Nature

Reviews

Call of the Forest: The Forgotten Wisdom of Trees

Botanist and author Diana Beresford-Kroeger guides us through the forests of Vancouver Island, California, Germany, Japan, and Ireland in Jeff McKay’s documentary Call of the Forest: The Forgotten Wisdom of Trees.  Like many ecological documentaries, the film emphasizes the relationship between trees and other organisms that make up complex forest ecosystems as well as how this ecosystem is connected to the earth’s oceans and atmosphere.

Reviews

Emptying the Skies

By: Addison Wylie Emptying the Skies finds itself in a scenario where the message is greater than the film its wrapped up in. Douglas and Roger Kass have strewn together interviews and clips from conspicuous raids and tense confrontations to make an eye-opening film chronicling the ever-growing problem of bird poaching in southern Europe.  The kindheartedness and tenacity of CABS (which stands for: Committee Against Bird Slaughter) is seen throughout, and their hearts remain open…

Reviews

Bears

By: Addison Wylie I’ve had to alter my evaluating criteria for DisneyNature.  It’s clear the sub-studio has no interest returning to the quality of earlier docs like Earth and Oceans anytime soon.  Instead, families receive a cutesy story set to live action B-roll of animals in their natural habitats. As someone who appreciates the importance of these wildlife documentaries, I find it tough to embrace this type of manufactured product.  DisneyNature’s African Cats left me…

Reviews

Revolution

By: Addison Wylie Revolution could very well be one of this year’s most important watches, but by the end of the documentary, you’ll be wondering what’s more of a threat: carbon dioxide poisoning in our atmosphere or filmmaker Rob Stewart’s constant need to be on camera.  I can’t ignore it.  No one can.  Stewart just loves to star in his own passion project. I hesitate to continue with this criticism about the director/producer/writer/cinematographer for fear…

Reviews

Hot Docs 2013: The Ghosts in our Machine is Hauntingly Good

By: Addison Wylie According to The Ghosts in our Machine, it’s easier for photographer Jo-Anne McArthur to go unseen in factory farms than it is to be seen in major publications. McArthur has dedicated her life to capturing the life of unkempt animals through her lens to spread the word of inhumane treatment aimed towards animals to garner material goods.  Whether she’s tagging along with other passionate individuals or executing guerrilla missions as we saw…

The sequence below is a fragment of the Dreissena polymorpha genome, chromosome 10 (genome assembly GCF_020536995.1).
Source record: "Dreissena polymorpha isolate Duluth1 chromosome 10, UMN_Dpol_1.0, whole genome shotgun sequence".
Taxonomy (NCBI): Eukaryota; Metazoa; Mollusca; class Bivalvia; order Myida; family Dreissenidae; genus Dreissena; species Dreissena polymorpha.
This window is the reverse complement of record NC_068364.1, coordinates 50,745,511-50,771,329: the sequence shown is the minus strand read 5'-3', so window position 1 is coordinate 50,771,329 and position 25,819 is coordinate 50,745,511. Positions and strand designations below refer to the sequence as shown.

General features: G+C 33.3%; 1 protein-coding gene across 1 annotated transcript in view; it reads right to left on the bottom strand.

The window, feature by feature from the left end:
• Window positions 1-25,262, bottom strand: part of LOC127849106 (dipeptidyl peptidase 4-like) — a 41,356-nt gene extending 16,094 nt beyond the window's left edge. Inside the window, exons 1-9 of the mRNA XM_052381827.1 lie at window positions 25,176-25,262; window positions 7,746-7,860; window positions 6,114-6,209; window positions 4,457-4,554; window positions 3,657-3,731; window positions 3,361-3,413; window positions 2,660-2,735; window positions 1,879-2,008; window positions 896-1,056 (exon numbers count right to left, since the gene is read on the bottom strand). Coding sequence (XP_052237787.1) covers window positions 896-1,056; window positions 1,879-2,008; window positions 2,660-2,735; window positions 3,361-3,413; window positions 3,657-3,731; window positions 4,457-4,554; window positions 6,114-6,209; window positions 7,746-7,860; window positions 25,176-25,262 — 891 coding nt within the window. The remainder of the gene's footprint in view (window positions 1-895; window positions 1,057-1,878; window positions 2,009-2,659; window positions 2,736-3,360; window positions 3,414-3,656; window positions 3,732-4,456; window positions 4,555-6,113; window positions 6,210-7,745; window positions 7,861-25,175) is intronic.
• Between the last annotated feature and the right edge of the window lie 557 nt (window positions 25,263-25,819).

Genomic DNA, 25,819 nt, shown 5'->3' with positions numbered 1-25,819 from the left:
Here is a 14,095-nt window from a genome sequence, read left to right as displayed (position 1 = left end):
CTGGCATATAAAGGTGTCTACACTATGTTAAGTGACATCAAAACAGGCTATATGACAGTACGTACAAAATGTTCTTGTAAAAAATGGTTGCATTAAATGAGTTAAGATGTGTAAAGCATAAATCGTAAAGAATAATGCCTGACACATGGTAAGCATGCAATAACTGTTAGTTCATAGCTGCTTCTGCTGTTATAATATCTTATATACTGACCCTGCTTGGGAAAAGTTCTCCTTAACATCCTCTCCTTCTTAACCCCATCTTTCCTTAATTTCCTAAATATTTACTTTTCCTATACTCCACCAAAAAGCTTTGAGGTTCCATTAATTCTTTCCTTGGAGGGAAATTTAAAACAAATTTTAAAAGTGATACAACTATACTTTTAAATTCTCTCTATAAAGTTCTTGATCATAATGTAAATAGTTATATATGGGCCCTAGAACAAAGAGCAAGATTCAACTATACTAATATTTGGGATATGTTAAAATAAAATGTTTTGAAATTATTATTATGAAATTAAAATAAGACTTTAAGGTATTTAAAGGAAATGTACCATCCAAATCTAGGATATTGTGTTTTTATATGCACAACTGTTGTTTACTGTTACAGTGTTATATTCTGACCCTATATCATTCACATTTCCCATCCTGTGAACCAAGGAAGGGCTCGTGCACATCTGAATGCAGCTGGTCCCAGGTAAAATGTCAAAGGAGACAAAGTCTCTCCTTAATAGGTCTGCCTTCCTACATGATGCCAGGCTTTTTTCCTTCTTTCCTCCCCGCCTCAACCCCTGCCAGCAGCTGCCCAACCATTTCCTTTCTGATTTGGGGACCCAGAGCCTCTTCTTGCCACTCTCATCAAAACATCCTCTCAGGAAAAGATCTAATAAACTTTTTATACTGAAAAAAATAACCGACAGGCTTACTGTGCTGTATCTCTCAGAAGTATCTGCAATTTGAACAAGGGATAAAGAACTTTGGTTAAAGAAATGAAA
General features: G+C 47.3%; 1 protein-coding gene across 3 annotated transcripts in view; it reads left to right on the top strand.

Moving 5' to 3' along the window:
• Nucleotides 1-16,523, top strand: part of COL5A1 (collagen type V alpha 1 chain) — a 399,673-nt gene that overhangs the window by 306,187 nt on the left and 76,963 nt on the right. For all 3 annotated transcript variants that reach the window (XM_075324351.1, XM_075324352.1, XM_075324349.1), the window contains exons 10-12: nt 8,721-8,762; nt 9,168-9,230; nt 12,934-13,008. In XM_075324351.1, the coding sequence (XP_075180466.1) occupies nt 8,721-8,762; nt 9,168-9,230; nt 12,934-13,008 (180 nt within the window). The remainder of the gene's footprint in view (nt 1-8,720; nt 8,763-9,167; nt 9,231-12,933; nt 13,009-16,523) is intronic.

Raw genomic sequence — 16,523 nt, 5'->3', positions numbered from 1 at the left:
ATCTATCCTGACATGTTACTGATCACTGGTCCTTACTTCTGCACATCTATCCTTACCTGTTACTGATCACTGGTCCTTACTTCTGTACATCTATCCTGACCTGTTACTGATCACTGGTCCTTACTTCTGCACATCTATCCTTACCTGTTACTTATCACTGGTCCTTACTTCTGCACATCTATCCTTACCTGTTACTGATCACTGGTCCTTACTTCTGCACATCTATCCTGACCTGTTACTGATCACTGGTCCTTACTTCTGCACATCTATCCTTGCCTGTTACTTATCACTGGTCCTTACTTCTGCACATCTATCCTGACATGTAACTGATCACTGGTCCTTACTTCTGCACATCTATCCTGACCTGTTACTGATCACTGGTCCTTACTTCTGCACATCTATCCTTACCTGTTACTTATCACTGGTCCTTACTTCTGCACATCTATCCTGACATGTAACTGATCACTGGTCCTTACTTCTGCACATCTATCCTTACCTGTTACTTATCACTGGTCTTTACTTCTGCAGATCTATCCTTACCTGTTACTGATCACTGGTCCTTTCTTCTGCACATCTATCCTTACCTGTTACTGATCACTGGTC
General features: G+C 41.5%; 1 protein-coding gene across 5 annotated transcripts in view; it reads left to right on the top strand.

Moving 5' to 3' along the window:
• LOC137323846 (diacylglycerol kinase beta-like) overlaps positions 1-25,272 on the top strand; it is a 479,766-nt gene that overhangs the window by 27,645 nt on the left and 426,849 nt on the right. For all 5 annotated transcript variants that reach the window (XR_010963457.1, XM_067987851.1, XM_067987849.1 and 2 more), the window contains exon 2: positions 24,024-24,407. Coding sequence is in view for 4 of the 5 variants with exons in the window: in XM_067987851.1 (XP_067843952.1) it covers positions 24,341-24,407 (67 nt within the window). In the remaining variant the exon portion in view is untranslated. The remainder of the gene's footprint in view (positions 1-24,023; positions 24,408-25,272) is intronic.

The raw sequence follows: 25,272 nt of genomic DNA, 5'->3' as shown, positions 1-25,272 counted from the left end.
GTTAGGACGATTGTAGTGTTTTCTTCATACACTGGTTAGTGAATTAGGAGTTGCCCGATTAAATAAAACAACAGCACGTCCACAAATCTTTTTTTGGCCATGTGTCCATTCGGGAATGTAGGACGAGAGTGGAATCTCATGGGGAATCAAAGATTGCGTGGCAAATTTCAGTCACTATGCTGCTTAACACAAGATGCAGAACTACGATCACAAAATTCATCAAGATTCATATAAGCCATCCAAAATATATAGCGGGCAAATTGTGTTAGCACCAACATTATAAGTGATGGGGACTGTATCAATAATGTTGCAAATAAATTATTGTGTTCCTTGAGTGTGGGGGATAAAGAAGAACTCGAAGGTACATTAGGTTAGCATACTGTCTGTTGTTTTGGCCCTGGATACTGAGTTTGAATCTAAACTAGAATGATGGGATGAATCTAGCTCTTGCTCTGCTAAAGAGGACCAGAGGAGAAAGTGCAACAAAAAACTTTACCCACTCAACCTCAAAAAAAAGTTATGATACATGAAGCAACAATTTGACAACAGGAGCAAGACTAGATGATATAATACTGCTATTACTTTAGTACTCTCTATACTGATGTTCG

Reviews

Chimpanzee

By: Addison Wylie I don’t like the route that these new documentaries from DisneyNature have taken. Plain and simple. I don’t like how facts have taken a backseat and cute stitched together stories have taken the forefront. These are documentaries after all, not straight forward narratives. Understandably, Disney is making these films for a young target audience. But still, young acquiring minds don’t mind the odd instance of factual information. These nature documentaries draw in…

Reviews

To The Arctic

By: Addison Wylie To The Arctic is another documentary that reminds us just how relentless heat is against Mother Nature. The film, to which showcases the habitats and lifestyles of arctic animals (primarily a polar bear family), has an abundance of sweeping establishing shots showing audiences how much more desolate the deepest part of the Northern hemisphere has become.A strong attribute of Greg MacGillivray’s documentary (also co-produced by his son, Shaun) is its ability to tell…

Reviews

Dr. Seuss’ The Lorax

By: Addison Wylie My name is Addison and I speak for movies. And, I come bearing a review. For you, from me. It’s a film about nature and how to cherish it. It’s an important message in a film that’s in the pits. We follow a young boy. A young boy named Ted. Voiced by Zac Efron, should’ve been someone younger instead. Efron is energetic and charismatic to boot. But, he sounds too mature for…

Reviews

One Life

By: Addison Wylie One Life feels like it should be apart of the DisneyNature collection. It’s similar to Earth because the film is showcasing different animal and insect families, it’s similar to Oceans because of the rapid fire pacing of each family’s story, and it’s similar to last year’s African Cats because of how the script threads in little tales. However, it’s not until we see an attack scene where an ostrich is brutally taken…